There are two types of music nerds. There are the nerds who derive pleasure from holding their knowledge over your head, periodically using that knowledge as a bludgeon against the less-initiated. Think Jack Black’s character in High Fidelity. And then there are the big-tent music nerds. They’re the ones who delight in telling you everything you want to know about a song or artist, sharing their enthusiasm freely and without pretension. Take a wild guess as to which nerd genus I’m more fond of.
I was reminded of this (admittedly oversimplified) dichotomy two Fridays ago, when I saw Carolina Chocolate Drops perform on Brown’s Island in Richmond, VA. There may be no more inviting group of big-tent music aficionados than this Durham-based old-time string band. A decent percentage of the songs they played were covers or traditionals (“Jackson” was a personal favorite), and they took the time to explain the origin of almost every one. Who wrote it. When. What style it represents. I love hearing this stuff. Not only do these pre-song explanations serve as a preemptive Wikipedia lookup, they foster this wonderful atmosphere of inclusion — an even playing field where everyone can participate fully and enthusiastically.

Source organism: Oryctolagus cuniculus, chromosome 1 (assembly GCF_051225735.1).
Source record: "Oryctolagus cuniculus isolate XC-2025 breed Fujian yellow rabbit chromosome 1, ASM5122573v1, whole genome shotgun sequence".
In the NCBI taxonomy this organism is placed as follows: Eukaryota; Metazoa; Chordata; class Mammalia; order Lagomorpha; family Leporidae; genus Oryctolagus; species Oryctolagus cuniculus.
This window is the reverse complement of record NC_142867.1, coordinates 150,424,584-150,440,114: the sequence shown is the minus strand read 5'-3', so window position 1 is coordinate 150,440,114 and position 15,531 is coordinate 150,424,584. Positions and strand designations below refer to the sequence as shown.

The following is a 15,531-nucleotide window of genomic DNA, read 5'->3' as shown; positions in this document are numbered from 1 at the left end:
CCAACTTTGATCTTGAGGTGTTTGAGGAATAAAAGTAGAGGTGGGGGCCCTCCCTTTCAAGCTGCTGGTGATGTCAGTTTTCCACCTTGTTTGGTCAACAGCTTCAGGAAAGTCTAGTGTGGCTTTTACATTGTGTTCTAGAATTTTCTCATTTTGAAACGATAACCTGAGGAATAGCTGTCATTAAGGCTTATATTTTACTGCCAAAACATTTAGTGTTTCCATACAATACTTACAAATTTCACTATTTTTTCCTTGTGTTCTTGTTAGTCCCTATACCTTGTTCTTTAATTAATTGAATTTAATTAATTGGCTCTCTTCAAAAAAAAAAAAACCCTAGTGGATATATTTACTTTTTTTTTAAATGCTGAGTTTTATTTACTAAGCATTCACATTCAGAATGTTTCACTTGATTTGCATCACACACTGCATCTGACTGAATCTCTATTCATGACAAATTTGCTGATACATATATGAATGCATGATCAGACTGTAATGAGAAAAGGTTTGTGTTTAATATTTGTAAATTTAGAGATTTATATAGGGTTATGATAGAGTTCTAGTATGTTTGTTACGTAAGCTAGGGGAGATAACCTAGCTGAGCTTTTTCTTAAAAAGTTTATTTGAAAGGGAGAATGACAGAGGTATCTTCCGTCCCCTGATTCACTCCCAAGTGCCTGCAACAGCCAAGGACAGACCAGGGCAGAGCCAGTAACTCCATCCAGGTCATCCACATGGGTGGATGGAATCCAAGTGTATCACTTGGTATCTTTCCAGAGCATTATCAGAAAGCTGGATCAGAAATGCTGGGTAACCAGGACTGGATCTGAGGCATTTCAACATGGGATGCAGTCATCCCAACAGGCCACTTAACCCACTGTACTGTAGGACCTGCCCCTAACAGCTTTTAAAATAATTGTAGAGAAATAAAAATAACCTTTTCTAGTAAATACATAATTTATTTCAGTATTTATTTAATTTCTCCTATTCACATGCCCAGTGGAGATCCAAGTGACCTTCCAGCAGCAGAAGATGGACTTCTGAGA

That aura of participation manifested itself literally near the end of the show, when the four-piece led a rendition of traditional song “Sourwood Mountain.” Check out the video above to see the band teach the crowd the A-A-B-A-patterned nonsense responses (it took us a few tries to nail down the irregular third line) before tearing into their energetic performance. Be sure to stick around for the guit-acrobatics that take place a little after the 3:00 mark. If you’re ready for more, listen below to “Country Girl,” an original tune from their most recent album, Leaving Eden, which arrived, sans shrink wrap, on my doorstep as an Easter present from my mom. Hey, I wouldn’t have been able to resist opening it either.